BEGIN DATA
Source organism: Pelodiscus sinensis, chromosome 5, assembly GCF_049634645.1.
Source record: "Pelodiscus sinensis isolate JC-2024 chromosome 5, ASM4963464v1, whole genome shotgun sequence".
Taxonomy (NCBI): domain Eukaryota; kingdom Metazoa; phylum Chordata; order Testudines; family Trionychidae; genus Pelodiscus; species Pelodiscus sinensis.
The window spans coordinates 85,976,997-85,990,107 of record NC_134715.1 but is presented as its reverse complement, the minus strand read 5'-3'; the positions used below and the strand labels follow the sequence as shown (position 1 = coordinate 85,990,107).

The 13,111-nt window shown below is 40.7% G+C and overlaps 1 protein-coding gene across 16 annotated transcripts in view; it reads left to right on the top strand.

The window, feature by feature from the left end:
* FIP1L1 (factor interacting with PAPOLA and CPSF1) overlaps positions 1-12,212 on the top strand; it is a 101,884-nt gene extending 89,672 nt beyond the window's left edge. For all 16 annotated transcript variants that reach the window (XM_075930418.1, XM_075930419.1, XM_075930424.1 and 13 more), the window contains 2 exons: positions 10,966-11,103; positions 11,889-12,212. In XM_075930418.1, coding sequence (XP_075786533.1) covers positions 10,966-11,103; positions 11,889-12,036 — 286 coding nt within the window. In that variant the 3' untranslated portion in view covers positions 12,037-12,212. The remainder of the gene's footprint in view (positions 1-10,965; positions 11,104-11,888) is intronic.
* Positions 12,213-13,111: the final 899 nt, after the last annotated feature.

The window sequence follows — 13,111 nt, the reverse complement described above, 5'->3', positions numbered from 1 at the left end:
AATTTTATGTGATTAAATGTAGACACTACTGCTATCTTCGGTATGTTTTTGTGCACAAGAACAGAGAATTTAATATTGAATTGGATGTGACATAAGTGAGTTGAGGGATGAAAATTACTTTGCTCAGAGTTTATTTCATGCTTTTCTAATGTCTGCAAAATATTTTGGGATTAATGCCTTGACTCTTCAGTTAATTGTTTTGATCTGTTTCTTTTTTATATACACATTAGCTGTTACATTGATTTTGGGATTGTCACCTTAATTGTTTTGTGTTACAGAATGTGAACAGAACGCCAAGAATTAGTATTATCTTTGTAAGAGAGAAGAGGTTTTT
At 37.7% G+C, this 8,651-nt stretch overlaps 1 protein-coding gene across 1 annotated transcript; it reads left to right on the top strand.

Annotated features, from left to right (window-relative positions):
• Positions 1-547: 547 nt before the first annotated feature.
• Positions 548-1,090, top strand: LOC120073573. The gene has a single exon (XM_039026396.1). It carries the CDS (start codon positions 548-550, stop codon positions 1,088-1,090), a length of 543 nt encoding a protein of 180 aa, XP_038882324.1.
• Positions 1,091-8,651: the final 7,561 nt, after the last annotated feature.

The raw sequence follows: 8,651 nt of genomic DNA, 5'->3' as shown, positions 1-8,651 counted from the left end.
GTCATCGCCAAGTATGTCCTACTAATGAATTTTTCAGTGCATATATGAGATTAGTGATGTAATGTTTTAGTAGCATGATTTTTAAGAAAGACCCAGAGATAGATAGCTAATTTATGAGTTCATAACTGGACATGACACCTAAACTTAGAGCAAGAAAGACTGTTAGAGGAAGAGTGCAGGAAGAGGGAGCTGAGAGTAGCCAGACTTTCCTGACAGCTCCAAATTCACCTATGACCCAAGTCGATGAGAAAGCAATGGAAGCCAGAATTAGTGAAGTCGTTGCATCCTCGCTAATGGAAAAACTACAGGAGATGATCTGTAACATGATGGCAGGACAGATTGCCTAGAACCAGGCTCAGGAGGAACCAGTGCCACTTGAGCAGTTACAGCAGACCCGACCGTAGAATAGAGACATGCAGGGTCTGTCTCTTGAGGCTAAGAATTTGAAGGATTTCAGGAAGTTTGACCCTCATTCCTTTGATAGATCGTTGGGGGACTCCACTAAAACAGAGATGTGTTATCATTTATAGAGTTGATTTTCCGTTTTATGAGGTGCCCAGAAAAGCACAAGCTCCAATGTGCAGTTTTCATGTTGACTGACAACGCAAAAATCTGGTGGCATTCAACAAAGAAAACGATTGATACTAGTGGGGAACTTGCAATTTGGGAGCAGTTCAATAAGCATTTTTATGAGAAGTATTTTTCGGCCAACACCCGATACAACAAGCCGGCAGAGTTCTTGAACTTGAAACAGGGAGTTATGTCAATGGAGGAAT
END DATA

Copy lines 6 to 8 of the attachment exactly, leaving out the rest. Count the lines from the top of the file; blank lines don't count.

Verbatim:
The window, feature by feature from the left end:
* FIP1L1 (factor interacting with PAPOLA and CPSF1) overlaps positions 1-12,212 on the top strand; it is a 101,884-nt gene extending 89,672 nt beyond the window's left edge. For all 16 annotated transcript variants that reach the window (XM_075930418.1, XM_075930419.1, XM_075930424.1 and 13 more), the window contains 2 exons: positions 10,966-11,103; positions 11,889-12,212. In XM_075930418.1, coding sequence (XP_075786533.1) covers positions 10,966-11,103; positions 11,889-12,036 — 286 coding nt within the window. In that variant the 3' untranslated portion in view covers positions 12,037-12,212. The remainder of the gene's footprint in view (positions 1-10,965; positions 11,104-11,888) is intronic.
* Positions 12,213-13,111: the final 899 nt, after the last annotated feature.